The IMF, in August stated that Qatar has acted effectively in protecting its economy against the Gulf sanctions, in part due to the measures of rerouting trade to other nations and establishing new sources of food supply.

The Investment Adviser believes that Qatar's real GDP growth will continue to be robust in the long term, assuming the GCC dispute reaches some form of negotiated settlement.  This belief is driven by growth in the non-hydrocarbon sector. However, near-term economic growth could be impacted by the regional dispute.



Market Cap.

PE (x)

PB (x)

Dividend Yield (%)

$ million

















Saudi Arabia


















Abu Dhabi


















Source: Bloomberg, Prices as of 05 October 2017

The diplomatic rift saw the Qatari stock market fall on investor concerns about Qatar's trade, labour market and liquidity conditions. It is now trading on a PE of 13.24x, below most GCC markets while also yielding 4.84%.


The Investment Adviser believes that Qatar is positioned for long-term growth as a result of higher oil and gas output and further expansion in the construction, financial services and transportation sectors. However, the ongoing GCC dispute could have a short-term impact on economic growth. The Investment Adviser believes that the dispute will be resolved but the timing is uncertain. A negotiated resolution is most likely and anticipated to happen gradually.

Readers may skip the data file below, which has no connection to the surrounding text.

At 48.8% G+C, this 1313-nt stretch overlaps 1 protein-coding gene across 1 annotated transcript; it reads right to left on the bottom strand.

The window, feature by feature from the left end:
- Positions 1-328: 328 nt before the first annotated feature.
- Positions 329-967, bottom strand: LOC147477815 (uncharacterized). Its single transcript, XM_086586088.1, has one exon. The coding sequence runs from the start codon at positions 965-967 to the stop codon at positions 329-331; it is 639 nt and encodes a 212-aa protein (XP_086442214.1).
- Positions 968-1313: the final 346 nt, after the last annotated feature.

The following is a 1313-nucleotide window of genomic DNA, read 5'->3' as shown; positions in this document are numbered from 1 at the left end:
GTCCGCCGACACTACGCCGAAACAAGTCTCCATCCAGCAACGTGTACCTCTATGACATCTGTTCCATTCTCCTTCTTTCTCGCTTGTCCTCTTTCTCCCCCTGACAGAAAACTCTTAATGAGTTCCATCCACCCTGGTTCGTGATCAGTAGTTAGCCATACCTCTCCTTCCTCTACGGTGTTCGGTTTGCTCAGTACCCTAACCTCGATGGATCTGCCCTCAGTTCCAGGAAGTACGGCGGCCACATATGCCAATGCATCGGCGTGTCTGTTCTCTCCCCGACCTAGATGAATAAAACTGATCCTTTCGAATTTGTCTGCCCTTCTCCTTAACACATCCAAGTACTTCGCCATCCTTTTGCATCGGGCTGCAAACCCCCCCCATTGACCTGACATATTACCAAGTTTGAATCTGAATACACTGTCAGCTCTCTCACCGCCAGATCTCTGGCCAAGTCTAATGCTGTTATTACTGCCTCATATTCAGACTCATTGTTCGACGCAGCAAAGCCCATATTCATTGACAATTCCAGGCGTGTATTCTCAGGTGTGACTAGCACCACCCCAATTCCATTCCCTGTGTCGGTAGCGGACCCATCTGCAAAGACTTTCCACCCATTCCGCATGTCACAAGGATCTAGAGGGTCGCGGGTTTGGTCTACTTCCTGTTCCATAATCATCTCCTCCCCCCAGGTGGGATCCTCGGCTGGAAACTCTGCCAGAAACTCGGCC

Higher government and public-sector deposits, credit growth and major ongoing projects should support to the Qatari economy and its financial system. Liquidity may improve in the coming months with higher energy prices and bond issuances. Qatar's industrial production rose in July and August compared to June, showing a positive trend in the manufacturing sector.  

If oil prices stay above budgeted levels (of $45) would provide the Qatari government flexibility in continuing its planned infrastructure projects. Regardless, Qatar's fiscal buffers and sizeable assets will allow it to remain a strong player in the region.

The Investment Adviser believes that the Qatari economy is strong enough to face the current challenging scenario. However, markets could be volatile until a settlement is reached.

This information is provided by RNS